Metulczki: A Painter of Beer in Leipzig, Germany

For Love of the Craft by | Feb 2014 | Issue #85

Photo by Evan Rail

The great brewing traditions of Germany and the Czech Republic are famous for inspiring beer lovers. And then there’s what happened to Metulczki. “It was about 10 years ago,” says Metulczki, a Leipzig-based painter who, like many artists, uses just one name professionally. “I made a train trip to Bohemia with a bunch of friends. There was a lot of talking and laughing, but also a lot of beer, and I was taking snapshots as our group wandered from village to village. When I came back, one of my photos had a beer in the center that was perfectly illuminated, sitting on a table. And I said, I want to paint that.”

The result is the entirety of Metulczki’s artistic output, which focuses on the beer culture of central Europe. That means: dozens of beautiful paintings of illuminated half-liters of beer—both from Bohemia, part of the Czech Republic and from his native Germany—set in the colorful old taverns of the region. Mixed-media paintings of street drinking scenes. Objets d’art made out of caps from beer bottles. And throughout his oeuvre, the kind of witty playfulness that many beer lovers feel after a couple of cold ones.

“For me, it’s very important to have an element of humor in my work,” Metulczki says (speaking in German).

Take the series of bottle-cap art objects, entitled “Gentrifizierte Pilswiese.” Inspired by the rapid gentrification of Berlin and other cities in the former East Germany, the pieces play on the widespread preconception that real estate speculators in these cities come from the western German state of Baden-Württemberg. Covered in gold, the bottle caps are all taken from bottles of Tannenzäpfle, a beer brewed in Baden-Württemberg; the title of the series, “Gentrified Mushroom Field,” mimics the German word for mushroom, Pilz, but spells it as “Pils,” after the beer style. The would-be mushrooms, covered in gold foil, are placed in carefully ordered rows. (“That’s the gentrified part,” Metulczki says.)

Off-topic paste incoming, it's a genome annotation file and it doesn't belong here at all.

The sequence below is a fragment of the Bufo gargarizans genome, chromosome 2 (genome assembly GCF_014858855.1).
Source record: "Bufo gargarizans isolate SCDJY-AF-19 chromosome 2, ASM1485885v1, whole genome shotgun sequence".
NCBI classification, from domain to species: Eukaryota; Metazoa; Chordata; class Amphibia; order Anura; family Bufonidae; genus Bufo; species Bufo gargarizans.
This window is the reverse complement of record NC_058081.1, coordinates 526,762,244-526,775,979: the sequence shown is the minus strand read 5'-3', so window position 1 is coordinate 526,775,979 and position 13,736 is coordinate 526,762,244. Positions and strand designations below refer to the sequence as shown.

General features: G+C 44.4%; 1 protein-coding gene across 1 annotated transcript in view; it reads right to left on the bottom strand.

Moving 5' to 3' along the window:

The bulk of Metulczki’s artwork, however, is his series called “Trinkgedächtnisse,” or “Drink Memories.” Featuring different styles of glassware, from the classic Pilsner glass to the narrow German stange and the bulky Czech půllitr, the paintings are set in unnamed, unpopulated cafés, pubs and restaurants. But in almost all of them, what’s in the glass is the same. “Most of them are Pils beers,” Metulczki says. “For me, as a painter, it’s important that the beer is clear. The cloudier beers, the Kellerbiers and so forth, are not so interesting. Naturally, I drink them, but as a painter I prefer Pils.”

Done in acrylic, the series employs the classical glaze technique, using multiple layers—usually about 10—of both paint and shellac. The result is a sharp, photo-like painting of a brightly illuminated glass of beer that almost seems to be glowing. “You have the layers on top of each other, and since it’s fairly clear, the bottom layers shine through, adding a lot of depth,” Metulczki says. The shellac adds a light amber tone, he says, which gives the painting a slight patina. “I think it works really well with the theme of these old pubs in Bavaria and Bohemia. They also have a patina from smoke, and from years of use.”

Old pubs also inspired the dripped paint on the thick sides of the canvas, which Metulczki describes as an artistic decision. The painting shouldn’t be “clean” he adds, but it should feel as if people live there. That said, most of the “Trinkgedächtnisse” paintings do not include human figures. Instead, the scene—one or two glasses, often half-full, on a table—is meant to hint at some kind of unknown story.